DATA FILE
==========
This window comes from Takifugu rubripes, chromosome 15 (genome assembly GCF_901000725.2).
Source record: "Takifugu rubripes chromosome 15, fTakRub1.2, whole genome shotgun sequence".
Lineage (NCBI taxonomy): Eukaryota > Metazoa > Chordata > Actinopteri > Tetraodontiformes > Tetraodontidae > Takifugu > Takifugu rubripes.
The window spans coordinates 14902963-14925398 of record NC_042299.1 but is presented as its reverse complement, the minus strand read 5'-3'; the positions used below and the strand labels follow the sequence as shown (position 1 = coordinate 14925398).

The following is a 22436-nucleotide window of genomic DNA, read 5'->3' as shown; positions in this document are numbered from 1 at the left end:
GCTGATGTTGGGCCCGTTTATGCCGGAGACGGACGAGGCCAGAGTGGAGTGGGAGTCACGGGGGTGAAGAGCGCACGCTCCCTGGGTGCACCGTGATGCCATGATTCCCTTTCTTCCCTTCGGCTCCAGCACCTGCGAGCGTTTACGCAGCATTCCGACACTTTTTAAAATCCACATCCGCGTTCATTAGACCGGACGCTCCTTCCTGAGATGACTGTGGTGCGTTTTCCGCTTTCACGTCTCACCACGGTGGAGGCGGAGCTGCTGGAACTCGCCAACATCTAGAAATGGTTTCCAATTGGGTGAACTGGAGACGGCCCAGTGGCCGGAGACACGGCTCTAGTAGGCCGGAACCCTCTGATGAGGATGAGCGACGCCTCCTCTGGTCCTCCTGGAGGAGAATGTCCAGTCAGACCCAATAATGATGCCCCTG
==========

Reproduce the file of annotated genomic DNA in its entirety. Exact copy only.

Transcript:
This window comes from Takifugu rubripes, chromosome 15 (genome assembly GCF_901000725.2).
Source record: "Takifugu rubripes chromosome 15, fTakRub1.2, whole genome shotgun sequence".
Lineage (NCBI taxonomy): Eukaryota > Metazoa > Chordata > Actinopteri > Tetraodontiformes > Tetraodontidae > Takifugu > Takifugu rubripes.
The window spans coordinates 14902963-14925398 of record NC_042299.1 but is presented as its reverse complement, the minus strand read 5'-3'; the positions used below and the strand labels follow the sequence as shown (position 1 = coordinate 14925398).

The following is a 22436-nucleotide window of genomic DNA, read 5'->3' as shown; positions in this document are numbered from 1 at the left end:
GCTGATGTTGGGCCCGTTTATGCCGGAGACGGACGAGGCCAGAGTGGAGTGGGAGTCACGGGGGTGAAGAGCGCACGCTCCCTGGGTGCACCGTGATGCCATGATTCCCTTTCTTCCCTTCGGCTCCAGCACCTGCGAGCGTTTACGCAGCATTCCGACACTTTTTAAAATCCACATCCGCGTTCATTAGACCGGACGCTCCTTCCTGAGATGACTGTGGTGCGTTTTCCGCTTTCACGTCTCACCACGGTGGAGGCGGAGCTGCTGGAACTCGCCAACATCTAGAAATGGTTTCCAATTGGGTGAACTGGAGACGGCCCAGTGGCCGGAGACACGGCTCTAGTAGGCCGGAACCCTCTGATGAGGATGAGCGACGCCTCCTCTGGTCCTCCTGGAGGAGAATGTCCAGTCAGACCCAATAATGATGCCCCTG